One reason for the shift: the expected demise of the alternative minimum tax. Originally designed to make sure those with high incomes didn’t deduct their tax liabilities away, the alternative minimum tax is not indexed for inflation.

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As a result, the number of people who will have to pay the tax is expected to increase dramatically over the next decade, eventually incorporating much of the upper middle class.

At a meeting in July, the nine members of the tax reform panel agreed unanimously to recommend eliminating the alternative minimum tax as an unfair and poorly designed parallel tax system. Because their mandate is to be revenue neutral, that required them to come up with $1.2 trillion in other receipts over the next decade.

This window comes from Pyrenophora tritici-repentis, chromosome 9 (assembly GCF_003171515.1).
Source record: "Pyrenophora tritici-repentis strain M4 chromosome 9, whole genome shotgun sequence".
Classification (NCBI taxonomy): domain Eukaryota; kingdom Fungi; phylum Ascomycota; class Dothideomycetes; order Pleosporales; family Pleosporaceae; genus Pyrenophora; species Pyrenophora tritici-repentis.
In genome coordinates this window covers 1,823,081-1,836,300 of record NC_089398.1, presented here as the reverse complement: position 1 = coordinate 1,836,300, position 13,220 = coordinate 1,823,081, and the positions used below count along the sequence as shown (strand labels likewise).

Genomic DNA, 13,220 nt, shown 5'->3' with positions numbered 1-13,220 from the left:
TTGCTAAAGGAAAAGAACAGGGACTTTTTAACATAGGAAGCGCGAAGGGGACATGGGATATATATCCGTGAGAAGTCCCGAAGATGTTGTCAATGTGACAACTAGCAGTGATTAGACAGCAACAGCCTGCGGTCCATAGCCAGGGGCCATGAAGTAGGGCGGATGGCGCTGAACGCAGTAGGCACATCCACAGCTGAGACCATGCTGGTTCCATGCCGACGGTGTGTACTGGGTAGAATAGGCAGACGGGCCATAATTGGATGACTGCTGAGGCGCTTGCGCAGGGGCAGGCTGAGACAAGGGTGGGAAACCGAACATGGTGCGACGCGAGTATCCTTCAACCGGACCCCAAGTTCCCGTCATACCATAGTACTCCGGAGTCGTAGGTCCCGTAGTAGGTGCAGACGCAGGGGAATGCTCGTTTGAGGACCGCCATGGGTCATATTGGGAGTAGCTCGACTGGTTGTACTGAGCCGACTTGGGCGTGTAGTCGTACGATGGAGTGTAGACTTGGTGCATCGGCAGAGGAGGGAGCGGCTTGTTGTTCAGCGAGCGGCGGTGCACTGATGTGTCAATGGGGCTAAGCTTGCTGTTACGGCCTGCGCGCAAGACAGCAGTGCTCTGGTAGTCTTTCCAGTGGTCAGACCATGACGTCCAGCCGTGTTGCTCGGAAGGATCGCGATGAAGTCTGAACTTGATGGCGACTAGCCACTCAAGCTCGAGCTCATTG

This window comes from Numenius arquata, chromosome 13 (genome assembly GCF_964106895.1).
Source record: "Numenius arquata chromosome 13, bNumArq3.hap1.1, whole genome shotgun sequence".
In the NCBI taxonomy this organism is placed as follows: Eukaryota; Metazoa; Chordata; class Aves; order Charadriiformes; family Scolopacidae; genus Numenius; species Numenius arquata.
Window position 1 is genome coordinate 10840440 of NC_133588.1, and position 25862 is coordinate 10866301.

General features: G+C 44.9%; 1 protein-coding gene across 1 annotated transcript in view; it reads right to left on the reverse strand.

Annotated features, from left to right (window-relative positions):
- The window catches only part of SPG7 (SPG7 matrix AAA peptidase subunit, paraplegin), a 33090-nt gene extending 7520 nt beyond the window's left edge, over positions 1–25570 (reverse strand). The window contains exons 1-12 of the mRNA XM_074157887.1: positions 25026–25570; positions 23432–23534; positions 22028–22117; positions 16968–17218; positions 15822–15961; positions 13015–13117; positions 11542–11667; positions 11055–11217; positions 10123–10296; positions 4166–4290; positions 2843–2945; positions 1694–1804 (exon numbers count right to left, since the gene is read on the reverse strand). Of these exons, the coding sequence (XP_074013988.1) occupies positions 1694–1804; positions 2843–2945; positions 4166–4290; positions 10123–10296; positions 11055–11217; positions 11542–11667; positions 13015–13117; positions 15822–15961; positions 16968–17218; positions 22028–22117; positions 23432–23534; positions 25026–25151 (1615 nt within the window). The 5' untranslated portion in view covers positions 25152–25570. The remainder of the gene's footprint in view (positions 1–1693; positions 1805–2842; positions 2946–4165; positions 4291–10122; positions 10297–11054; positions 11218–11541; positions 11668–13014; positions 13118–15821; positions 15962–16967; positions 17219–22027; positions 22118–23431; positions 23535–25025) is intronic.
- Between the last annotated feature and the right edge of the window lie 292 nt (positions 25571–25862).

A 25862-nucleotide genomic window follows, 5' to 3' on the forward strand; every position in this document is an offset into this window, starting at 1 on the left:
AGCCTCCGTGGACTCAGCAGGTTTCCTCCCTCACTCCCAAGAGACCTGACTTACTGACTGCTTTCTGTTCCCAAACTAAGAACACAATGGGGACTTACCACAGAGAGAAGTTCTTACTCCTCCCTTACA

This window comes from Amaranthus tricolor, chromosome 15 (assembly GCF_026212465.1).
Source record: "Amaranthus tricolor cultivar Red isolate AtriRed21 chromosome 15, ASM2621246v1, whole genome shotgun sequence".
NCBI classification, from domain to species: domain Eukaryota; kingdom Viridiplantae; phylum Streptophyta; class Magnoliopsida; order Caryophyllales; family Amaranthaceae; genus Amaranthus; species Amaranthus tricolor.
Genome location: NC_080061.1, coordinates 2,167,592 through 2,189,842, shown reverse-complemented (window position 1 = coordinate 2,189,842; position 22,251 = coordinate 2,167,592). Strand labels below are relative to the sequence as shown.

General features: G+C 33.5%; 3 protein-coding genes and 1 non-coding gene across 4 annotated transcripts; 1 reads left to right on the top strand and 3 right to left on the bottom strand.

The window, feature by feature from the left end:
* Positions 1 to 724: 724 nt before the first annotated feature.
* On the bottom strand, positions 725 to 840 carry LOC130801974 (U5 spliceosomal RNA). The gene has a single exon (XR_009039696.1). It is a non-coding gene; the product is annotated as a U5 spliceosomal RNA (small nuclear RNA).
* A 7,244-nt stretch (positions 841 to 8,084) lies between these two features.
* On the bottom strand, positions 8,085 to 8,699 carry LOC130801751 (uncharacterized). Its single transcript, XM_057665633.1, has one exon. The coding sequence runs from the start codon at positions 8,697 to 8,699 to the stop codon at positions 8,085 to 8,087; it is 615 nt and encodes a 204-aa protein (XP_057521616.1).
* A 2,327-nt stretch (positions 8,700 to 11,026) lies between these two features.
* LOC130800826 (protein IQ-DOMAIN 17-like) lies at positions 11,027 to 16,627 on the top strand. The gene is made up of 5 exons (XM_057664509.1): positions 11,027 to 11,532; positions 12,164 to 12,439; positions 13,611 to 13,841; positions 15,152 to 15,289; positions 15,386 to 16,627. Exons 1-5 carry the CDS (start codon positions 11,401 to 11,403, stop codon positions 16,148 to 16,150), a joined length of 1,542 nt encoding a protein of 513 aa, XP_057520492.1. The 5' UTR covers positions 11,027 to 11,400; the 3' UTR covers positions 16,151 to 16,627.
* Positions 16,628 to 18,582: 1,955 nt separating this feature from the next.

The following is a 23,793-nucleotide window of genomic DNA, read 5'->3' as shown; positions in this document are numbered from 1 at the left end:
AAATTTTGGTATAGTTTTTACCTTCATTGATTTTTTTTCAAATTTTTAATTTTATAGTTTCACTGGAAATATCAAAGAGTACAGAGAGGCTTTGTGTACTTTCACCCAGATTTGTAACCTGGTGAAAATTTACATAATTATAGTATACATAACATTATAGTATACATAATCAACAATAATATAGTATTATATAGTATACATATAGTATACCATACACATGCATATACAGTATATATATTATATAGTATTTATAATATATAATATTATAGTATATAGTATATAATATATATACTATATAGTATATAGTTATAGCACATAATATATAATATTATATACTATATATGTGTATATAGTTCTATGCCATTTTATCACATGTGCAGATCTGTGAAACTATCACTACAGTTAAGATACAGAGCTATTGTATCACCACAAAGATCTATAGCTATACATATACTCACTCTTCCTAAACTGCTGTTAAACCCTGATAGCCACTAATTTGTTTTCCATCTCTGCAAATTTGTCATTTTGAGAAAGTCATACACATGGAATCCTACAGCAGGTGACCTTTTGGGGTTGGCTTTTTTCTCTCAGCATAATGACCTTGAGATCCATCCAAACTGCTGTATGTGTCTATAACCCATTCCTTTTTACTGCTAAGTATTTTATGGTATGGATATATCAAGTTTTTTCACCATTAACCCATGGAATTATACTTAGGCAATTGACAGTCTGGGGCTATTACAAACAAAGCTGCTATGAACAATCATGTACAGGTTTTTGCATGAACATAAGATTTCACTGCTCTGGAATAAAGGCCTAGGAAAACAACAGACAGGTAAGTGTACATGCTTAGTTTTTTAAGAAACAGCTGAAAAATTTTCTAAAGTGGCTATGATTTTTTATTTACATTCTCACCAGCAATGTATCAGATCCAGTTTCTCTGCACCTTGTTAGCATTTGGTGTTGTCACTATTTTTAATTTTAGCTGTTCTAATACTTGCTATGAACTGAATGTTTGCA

“The money has to be found by either raising rates or changing tax expenditures,” panel member Elizabeth Garrett said.

Tax expenditures are the government’s term for money it forgoes because of targeted tax relief. According to the Government Accountability Office, the number of tax expenditures has risen since 1974 from 67 to 146. The annual amount of lost revenue has tripled during that time, to $728 billion. That’s about twice the size of the current budget deficit.

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The biggest tax expenditure, totaling more than $100 billion in its various permutations, is to homeowners. Almost as big are employers’ tax-free contributions to their employees’ health benefits and the tax-free status of 401(k) contributions.